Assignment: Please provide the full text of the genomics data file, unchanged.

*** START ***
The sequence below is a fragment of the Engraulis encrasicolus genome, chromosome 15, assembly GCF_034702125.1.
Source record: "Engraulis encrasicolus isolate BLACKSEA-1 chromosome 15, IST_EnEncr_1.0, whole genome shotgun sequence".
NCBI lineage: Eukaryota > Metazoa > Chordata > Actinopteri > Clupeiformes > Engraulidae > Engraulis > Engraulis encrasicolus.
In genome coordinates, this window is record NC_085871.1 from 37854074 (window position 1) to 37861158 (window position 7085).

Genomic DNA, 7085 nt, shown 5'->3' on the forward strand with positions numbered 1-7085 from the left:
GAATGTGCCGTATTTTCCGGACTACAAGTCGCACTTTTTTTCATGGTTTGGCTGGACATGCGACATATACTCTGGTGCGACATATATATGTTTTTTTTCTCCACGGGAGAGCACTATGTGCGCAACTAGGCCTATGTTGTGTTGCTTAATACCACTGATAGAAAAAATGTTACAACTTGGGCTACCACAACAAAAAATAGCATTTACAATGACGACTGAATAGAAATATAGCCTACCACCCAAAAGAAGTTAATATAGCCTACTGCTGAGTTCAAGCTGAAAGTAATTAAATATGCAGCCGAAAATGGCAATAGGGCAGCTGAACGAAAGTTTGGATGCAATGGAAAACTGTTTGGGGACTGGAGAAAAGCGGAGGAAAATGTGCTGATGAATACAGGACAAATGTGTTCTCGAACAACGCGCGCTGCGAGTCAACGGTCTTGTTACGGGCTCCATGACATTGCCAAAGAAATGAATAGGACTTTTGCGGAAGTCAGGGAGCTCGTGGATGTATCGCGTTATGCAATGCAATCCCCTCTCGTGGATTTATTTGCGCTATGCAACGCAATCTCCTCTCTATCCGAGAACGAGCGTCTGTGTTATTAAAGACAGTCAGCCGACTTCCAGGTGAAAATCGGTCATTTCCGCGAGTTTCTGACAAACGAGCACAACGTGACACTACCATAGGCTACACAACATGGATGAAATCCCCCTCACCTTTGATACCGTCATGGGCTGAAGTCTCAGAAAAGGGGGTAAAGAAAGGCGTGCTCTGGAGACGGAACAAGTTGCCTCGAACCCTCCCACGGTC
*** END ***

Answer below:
The sequence below is a fragment of the Engraulis encrasicolus genome, chromosome 15, assembly GCF_034702125.1.
Source record: "Engraulis encrasicolus isolate BLACKSEA-1 chromosome 15, IST_EnEncr_1.0, whole genome shotgun sequence".
NCBI lineage: Eukaryota > Metazoa > Chordata > Actinopteri > Clupeiformes > Engraulidae > Engraulis > Engraulis encrasicolus.
In genome coordinates, this window is record NC_085871.1 from 37854074 (window position 1) to 37861158 (window position 7085).

Genomic DNA, 7085 nt, shown 5'->3' on the forward strand with positions numbered 1-7085 from the left:
GAATGTGCCGTATTTTCCGGACTACAAGTCGCACTTTTTTTCATGGTTTGGCTGGACATGCGACATATACTCTGGTGCGACATATATATGTTTTTTTTCTCCACGGGAGAGCACTATGTGCGCAACTAGGCCTATGTTGTGTTGCTTAATACCACTGATAGAAAAAATGTTACAACTTGGGCTACCACAACAAAAAATAGCATTTACAATGACGACTGAATAGAAATATAGCCTACCACCCAAAAGAAGTTAATATAGCCTACTGCTGAGTTCAAGCTGAAAGTAATTAAATATGCAGCCGAAAATGGCAATAGGGCAGCTGAACGAAAGTTTGGATGCAATGGAAAACTGTTTGGGGACTGGAGAAAAGCGGAGGAAAATGTGCTGATGAATACAGGACAAATGTGTTCTCGAACAACGCGCGCTGCGAGTCAACGGTCTTGTTACGGGCTCCATGACATTGCCAAAGAAATGAATAGGACTTTTGCGGAAGTCAGGGAGCTCGTGGATGTATCGCGTTATGCAATGCAATCCCCTCTCGTGGATTTATTTGCGCTATGCAACGCAATCTCCTCTCTATCCGAGAACGAGCGTCTGTGTTATTAAAGACAGTCAGCCGACTTCCAGGTGAAAATCGGTCATTTCCGCGAGTTTCTGACAAACGAGCACAACGTGACACTACCATAGGCTACACAACATGGATGAAATCCCCCTCACCTTTGATACCGTCATGGGCTGAAGTCTCAGAAAAGGGGGTAAAGAAAGGCGTGCTCTGGAGACGGAACAAGTTGCCTCGAACCCTCCCACGGTC